It’s funny after all these months that I have come back to race. But I suppose it is somewhat unavoidable as a thinking point when you goes to a talk entitled: Black Feminism 101: Reclaiming Space in Mainstream Feminism, facilitated, by a young woman who was one of the founders of Black Feminists, a London-based group. If you look back at my first dozen posts, their ALL about race, as was my creative enquiry of the time, but looking at it now, I have perhaps made somewhat of a subconscious point of not mentioning it since. Moving from London, back to Scotland had the wonderful effect of liberatingly (if very slightly disappointingly) reminding me that I am not an exotic one-off representative of all women/artists/people of colour in the world. I am only me, one of many types, as well as completely unique. But no more unique than anyone else.
The conclusion, to put it simply, of my three-month-long (or arguably life-long) study of my own racial, or perhaps ‘raced’ self was that I can identify however I want to, and that these labels are not only allowed to, but really should be flexible, fluid, morphing and evolving just as I am. Yet last week, at this talk, I found myself confronted with this question once again, quietly, in my own mind:Am I Black enough to be here? I didn’t even know I was asking this question, although I knew I was aware of the clipped well-spoken qualities of my accent, African-print earrings, the bohemian assumptions flowing from the hem of my black, empress-line dress, and battered, second-hand cowboy boots. All of which marking me out as not only potentially ‘Superficially Black’, but also a potential ‘Wannabe White’. Simplified, exaggerated, un-politically correct terms, clumsy in the mouth and awkward on the tongue like a dirty word no-one wants to hear, but that everyone whispers behind their hands in the dark. Terms I shun, look down on, frown into submission, but never-the-less acknowledge as living breathing, potentially powerful images in their own right, images with connotations that can divide, can ridicule, can hurt, can isolate.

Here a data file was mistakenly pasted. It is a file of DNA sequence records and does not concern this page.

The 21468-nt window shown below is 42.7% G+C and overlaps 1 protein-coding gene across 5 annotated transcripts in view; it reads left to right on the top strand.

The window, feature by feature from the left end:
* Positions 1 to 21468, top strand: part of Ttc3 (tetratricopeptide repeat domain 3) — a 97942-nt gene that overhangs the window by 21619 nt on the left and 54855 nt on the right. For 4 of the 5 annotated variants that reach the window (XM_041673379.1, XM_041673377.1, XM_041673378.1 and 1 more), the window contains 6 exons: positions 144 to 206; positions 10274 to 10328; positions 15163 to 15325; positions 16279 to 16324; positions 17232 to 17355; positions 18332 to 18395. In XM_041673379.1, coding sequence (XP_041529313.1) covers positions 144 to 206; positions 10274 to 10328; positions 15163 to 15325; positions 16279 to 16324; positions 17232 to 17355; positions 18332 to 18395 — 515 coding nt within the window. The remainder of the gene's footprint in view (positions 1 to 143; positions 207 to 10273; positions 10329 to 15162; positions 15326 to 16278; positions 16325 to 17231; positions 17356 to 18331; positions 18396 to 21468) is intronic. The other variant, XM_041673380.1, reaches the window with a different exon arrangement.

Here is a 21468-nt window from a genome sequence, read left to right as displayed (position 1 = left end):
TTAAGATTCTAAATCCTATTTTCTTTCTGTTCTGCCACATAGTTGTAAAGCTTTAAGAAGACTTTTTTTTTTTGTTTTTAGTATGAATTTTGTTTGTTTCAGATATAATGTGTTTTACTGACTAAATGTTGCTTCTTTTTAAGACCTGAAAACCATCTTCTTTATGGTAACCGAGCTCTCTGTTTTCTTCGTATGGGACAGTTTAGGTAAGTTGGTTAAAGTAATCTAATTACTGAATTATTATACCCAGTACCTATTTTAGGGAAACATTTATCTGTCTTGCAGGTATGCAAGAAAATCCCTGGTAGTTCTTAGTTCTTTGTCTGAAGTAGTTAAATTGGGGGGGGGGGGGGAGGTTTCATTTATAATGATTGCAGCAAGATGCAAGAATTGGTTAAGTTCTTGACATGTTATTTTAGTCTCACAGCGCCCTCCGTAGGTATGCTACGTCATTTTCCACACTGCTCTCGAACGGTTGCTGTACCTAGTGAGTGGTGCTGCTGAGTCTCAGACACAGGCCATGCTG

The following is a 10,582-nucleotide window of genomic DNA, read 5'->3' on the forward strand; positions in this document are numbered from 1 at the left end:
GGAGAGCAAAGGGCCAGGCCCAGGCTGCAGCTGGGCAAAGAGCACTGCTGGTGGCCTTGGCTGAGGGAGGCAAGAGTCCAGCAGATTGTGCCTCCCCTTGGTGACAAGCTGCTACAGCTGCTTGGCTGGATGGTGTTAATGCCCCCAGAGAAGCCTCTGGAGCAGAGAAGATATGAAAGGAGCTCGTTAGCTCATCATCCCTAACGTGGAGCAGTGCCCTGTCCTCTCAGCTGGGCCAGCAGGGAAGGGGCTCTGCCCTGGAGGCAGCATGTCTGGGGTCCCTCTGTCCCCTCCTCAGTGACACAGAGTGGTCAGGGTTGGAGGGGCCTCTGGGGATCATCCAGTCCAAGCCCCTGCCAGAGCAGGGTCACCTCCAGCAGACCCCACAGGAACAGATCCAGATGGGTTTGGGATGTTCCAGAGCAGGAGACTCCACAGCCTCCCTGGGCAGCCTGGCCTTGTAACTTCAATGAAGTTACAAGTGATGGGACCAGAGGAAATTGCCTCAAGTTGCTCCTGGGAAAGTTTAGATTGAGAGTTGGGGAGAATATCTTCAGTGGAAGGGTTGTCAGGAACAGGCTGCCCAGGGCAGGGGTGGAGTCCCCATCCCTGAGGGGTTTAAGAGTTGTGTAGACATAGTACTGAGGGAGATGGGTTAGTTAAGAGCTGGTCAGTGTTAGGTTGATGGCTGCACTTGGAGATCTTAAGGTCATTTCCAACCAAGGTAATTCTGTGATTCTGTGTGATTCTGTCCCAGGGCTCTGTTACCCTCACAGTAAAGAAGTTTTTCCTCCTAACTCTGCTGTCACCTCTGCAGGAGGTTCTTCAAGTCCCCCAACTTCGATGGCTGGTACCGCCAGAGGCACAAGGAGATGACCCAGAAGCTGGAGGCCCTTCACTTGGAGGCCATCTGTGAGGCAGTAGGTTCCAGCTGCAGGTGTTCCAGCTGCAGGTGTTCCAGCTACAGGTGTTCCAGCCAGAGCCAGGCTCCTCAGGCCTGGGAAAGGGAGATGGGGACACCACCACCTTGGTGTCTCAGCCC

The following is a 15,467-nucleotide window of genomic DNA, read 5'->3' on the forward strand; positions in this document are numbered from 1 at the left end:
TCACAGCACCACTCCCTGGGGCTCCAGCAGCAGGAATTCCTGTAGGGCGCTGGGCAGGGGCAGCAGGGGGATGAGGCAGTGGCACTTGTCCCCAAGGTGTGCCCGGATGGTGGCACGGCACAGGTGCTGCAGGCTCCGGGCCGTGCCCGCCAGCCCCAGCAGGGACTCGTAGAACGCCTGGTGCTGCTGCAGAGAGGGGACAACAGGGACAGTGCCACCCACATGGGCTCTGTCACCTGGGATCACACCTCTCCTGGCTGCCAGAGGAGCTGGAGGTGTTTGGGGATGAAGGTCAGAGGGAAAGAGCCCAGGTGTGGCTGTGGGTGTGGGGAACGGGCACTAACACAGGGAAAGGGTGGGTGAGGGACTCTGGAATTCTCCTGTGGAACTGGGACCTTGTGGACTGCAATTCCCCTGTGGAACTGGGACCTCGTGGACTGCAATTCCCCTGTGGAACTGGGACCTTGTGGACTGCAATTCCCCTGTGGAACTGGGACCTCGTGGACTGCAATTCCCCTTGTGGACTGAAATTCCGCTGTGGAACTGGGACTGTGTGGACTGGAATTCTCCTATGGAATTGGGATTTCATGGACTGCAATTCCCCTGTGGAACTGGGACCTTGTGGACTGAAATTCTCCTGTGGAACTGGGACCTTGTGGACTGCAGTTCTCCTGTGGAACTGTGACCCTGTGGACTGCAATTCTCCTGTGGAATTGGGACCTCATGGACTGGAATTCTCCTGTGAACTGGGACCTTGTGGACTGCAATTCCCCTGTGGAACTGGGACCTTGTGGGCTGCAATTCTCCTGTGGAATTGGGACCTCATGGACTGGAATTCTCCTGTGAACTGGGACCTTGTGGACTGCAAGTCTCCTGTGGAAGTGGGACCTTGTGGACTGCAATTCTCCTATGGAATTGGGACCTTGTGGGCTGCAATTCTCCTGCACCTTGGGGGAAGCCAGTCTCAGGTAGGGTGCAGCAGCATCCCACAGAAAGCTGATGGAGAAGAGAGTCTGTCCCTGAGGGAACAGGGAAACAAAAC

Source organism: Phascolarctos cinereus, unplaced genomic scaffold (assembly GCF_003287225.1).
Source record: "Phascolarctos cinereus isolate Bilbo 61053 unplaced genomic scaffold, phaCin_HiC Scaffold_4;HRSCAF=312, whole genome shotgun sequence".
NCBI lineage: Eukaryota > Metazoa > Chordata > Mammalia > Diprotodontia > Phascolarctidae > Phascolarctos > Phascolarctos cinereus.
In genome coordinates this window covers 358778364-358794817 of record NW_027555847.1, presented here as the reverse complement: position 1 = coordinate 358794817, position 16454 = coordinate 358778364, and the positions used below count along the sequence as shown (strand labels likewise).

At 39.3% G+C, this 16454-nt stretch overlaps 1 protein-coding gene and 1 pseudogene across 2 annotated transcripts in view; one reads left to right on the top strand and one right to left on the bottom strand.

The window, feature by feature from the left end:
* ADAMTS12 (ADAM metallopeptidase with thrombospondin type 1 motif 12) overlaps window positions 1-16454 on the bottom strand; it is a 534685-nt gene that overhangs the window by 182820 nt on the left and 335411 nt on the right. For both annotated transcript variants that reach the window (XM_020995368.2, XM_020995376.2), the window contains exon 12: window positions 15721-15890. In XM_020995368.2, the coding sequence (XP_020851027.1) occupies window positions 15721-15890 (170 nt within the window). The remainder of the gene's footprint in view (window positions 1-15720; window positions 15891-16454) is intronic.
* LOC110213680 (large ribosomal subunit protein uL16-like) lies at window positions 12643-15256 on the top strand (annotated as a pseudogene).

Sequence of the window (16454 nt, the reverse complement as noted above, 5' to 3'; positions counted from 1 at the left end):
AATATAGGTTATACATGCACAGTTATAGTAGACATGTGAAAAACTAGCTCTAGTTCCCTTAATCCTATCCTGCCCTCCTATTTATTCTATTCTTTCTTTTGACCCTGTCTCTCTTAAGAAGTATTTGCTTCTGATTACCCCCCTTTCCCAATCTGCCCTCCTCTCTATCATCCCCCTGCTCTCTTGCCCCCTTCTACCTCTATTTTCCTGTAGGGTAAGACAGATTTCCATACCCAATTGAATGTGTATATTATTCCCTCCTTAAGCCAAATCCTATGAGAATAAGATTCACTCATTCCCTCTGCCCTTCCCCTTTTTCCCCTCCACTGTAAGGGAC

So whilst my subconscious was reluctantly sidling through this dangerous territory of chasms, curses and calamities, I got distracted. The talk had ended and I was trying to give my card to a girl who had asked for it, but was now engaged in another conversation. Eventually, wanting to leave I involved myself in their conversation – hoping to avoid interrupting, but still leave my details and make a quick escape. One white and small, one black and tall, and me standing there in the middle. Somehow they drew me in, and, the talk being over, I let my guard down, stopped worrying so much about how I portrayed myself, or the language I used and professed my truths: I, personally felt uncomfortable with this exclusive grouping of women, who identified as ‘Black’ and ‘Feminist’ both things that at times I identified with. Yet they put together two expansively diverse and multi-faceted words and came out with what felt to me to be a very single minded definition, and one that I didn’t associate with. I had no problem at all with the group, of course I didn’t, and I was very happy that women met and found solidarity and comfort and a voice there, it just wasn’t for me,
At which point she interrupted with a beautifully careless, “Sorry – can I just interrupt you? Your not Black.”